The Luckless Sea Otter

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Is it possible to begrudge the natural appetite of a rare, fun-loving aquatic mammal that opens shellfish with a rock, takes exemplary care of its pups, and sleeps belly-up on a sea mattress, anchored by a strand of seaweed? Evidently so: commercial abalone fishermen, alarmed by the slow spread of the California sea otter into their customary fishing grounds, indict this animal for destroying abalone beds. They are pressing for legislation to permit the otter to be “harvested” (i.e., hunted under regulation for commercial purposes) or “managed” (relocated or limited in number). Indeed, some eager hunters have not waited for legislation. Despite the fact that the California sea otter, Enhydra lutris nereis , is listed as rare by the U.S. Bureau of Sport Fisheries and Wildlife and is protected by California law within a three-mile limit and by federal law beyond it, dead otters whose bodies show bullet holes or club wounds sometimes wash up on California beaches. Last year the abalone fishermen sought permission to use small underwater explosives in order to suggest to the animals that they would be happier elsewhere. Conservationists are gravely concerned about such tactics, for the ranks of Enhydra lutris nereis are thin—at last count, 1,040.

In pre-Columbian times the clear coastal waters of California were abundant in both sea otter and abalone. The large, single-shelled abalone flourished on kelp, the common floating strands of bottom-rooted brown seaweed, some over one hundred feet in length. The sea otter used the beds of kelp as a year-round home and enjoyed a menu featuring abalone, sea urchins, and other shellfish.

Long before the first European explorer, Juan Rodn’guez Cabrillo, sailed up the Pacific coast, the Indians of the Aleutian Islands had discovered the virtues of sea-otter skins for clothing and adornment. But it was not until 1741, when the Danish explorer Vitus Bering led a Russian expedition to Alaska across the frigid sea named for him, that the sea otter had the ill luck to excite the white man’s interest. Its pelt is warmer and denser than the best Russian sable. And when the explorers were wrecked on one of the Commander Islands off Kamchatka Peninsula, they found the beaches teeming with prospective fur coats for the kings, nobles, and tycoons of Russia, China, and Europe. It was like striking gold.

Georg Wilhelm Steller, a German naturalist who was travelling with the Bering expedition, took time to note a few things about the animals besides their fur: during courtship “the male caresses the female by stroking her, using the fore feet as hands … she, however, often pushes him away from her for fun and in simulated coyness, as it were, and plays with her offspring like the fondest mother. Their love for their young is so intense that for them they expose themselves to the most manifest danger of death. When [their young are] taken away from them, they cry bitterly like a small child and grieve so much that … after ten or fourteen days they grow as lean as a skeleton, and become sick and feeble, and will not leave the shore.”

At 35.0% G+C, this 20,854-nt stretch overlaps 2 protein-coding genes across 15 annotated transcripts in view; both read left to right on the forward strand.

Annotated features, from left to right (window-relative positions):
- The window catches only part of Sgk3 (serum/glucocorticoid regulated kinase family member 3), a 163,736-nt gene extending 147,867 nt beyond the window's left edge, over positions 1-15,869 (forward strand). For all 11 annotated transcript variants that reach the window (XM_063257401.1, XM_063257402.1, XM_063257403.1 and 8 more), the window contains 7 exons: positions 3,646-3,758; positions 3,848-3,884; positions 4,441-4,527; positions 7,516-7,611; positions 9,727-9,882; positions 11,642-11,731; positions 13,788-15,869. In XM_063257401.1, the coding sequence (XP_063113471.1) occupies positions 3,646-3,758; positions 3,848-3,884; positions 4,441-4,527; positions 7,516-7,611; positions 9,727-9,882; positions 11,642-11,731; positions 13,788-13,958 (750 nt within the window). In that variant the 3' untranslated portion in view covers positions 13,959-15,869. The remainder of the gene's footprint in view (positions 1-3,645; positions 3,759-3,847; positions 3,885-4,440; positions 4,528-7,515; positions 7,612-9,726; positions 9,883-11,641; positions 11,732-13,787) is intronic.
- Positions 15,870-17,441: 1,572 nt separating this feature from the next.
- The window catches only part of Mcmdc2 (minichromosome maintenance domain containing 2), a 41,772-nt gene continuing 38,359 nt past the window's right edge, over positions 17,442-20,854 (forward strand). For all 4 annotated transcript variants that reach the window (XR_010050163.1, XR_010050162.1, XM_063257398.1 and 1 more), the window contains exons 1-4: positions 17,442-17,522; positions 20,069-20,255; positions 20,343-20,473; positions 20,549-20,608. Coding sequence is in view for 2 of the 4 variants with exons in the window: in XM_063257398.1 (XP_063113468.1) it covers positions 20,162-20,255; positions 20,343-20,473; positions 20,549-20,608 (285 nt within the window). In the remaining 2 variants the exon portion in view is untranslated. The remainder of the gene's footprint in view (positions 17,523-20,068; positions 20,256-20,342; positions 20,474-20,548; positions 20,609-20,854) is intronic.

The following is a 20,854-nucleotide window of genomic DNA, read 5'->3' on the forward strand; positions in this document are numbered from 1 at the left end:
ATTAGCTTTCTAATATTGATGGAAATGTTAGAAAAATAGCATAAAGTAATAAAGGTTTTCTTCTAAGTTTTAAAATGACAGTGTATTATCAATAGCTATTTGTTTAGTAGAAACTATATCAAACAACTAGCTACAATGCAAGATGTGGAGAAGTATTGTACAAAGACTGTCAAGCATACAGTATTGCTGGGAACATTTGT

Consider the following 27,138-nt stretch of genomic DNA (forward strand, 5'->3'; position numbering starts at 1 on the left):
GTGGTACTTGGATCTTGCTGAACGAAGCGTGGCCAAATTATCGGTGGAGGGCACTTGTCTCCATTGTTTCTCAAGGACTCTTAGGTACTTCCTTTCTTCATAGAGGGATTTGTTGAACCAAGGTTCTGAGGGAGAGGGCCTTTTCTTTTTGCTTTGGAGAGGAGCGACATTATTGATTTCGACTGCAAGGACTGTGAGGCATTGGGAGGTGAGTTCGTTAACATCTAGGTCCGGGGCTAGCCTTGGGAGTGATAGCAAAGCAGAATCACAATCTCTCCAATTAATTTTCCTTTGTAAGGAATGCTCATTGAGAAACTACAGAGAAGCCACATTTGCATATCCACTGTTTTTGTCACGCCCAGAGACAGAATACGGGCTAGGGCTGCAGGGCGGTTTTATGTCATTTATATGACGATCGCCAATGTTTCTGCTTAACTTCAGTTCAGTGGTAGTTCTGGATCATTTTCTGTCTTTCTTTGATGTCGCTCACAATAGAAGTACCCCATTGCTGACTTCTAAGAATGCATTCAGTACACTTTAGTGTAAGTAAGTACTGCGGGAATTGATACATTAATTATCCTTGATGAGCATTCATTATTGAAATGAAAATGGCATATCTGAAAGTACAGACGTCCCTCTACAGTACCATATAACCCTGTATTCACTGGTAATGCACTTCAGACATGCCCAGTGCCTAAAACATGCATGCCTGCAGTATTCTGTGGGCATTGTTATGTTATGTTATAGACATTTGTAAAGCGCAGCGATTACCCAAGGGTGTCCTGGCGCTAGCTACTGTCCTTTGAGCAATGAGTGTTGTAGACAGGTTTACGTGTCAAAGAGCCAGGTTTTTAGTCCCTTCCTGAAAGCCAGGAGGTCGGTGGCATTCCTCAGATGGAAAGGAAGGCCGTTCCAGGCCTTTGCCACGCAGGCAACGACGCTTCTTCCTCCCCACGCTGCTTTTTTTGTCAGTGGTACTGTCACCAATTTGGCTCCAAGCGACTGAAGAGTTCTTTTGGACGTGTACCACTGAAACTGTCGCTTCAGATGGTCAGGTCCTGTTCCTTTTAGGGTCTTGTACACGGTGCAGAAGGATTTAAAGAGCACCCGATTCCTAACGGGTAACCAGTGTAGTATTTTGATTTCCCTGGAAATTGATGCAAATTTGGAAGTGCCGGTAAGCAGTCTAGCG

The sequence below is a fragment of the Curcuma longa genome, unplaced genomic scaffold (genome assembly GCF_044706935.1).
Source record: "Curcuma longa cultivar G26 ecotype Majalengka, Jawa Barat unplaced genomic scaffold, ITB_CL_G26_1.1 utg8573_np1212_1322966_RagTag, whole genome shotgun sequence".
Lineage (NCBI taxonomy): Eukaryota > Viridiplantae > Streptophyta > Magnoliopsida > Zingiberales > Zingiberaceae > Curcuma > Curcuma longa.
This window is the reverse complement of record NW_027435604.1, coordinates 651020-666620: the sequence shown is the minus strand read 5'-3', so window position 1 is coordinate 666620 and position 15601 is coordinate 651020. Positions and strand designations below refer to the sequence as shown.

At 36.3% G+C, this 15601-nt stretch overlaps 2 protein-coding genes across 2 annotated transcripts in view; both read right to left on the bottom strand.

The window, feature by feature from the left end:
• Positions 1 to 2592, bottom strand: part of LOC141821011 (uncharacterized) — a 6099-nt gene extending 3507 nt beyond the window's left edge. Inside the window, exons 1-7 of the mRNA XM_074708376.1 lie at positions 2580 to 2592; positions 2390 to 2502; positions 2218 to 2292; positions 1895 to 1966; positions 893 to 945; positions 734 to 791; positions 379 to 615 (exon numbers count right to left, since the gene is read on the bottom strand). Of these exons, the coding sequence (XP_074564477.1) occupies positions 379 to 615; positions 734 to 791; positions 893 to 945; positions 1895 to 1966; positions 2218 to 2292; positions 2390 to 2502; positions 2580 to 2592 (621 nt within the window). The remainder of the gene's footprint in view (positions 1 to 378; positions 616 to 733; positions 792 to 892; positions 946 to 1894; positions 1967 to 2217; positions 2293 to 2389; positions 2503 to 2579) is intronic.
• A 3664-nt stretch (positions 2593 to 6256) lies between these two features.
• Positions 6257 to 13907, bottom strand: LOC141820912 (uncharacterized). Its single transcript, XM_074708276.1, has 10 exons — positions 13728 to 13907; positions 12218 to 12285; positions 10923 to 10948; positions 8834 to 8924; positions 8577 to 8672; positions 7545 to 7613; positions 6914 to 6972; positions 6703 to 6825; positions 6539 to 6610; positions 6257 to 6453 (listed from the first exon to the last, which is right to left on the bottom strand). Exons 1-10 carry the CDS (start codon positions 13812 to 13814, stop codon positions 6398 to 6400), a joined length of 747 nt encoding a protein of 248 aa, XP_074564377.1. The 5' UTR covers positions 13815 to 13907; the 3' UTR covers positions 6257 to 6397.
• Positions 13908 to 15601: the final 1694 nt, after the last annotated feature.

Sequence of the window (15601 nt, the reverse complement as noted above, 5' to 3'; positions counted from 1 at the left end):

Unmoved even by such anthropomorphism, Russian hunters swarmed to the islands of the Bering Sea. As their incessant killing wiped out each new hunting ground, the hunters were forced as far as Alaska and the northwest coast of America. By 1780 the Americans and other Europeans had joined the plunder. None of the hunters was interested in displays of mother love—at least, not until the otters began to grow scarce and hard to catch. Then, if they were able to find a baby otter floating untended while its mother dived for food, they would hook the infant with a fishing line and tow it, screaming, behind a boat. When its mother tried to rescue it, she was met with a club.

As the animals became scarcer, the Russians hunted their way down the North American coast and established a trading fort near San Francisco. Here they found themselves in competition with Spanish padres. For the difficult and frigid work of pursuing the otter at sea the Russians enslaved Aleuts, and the Spanish enslaved Indians, meting out heavy punishment and even death if quotas were not met. But in spite of such incentives t he day came when the hunters could find no more otter. In 1841 the Russians abandoned their fort near San Francisco, and by 1867 they were ready to part with the whole of Alaska, selling the United States an “icebox” that they considered empty. Precise body counts are difficult to come by, but all in all perhaps one million or more sea otters were killed along the Pacific coast before the pursuit ceased to be lucrative. By the turn of the century both the Alaskan otter, Enhydra lutris lutris , and its California near-relation were well on their way to extinction. In 1911, by which time the last existing California otter was thought to be long dead, Russia, the United States, Japan, and Canada signed an agreement to protect the fur seal from hunters; the quietly surviving sea otter was included quite accidentally. Two years later the recovery of the Alaskan otter was helped by the establishment of the Aleutian Islands National Wildlife Refuge, where most of Alaska’s thirty thousand animals thrive today. (The State of Alaska in 1962 started cropping its otter population on a limited basis in order to maintain the health of those animals confined to Amchitka Island.)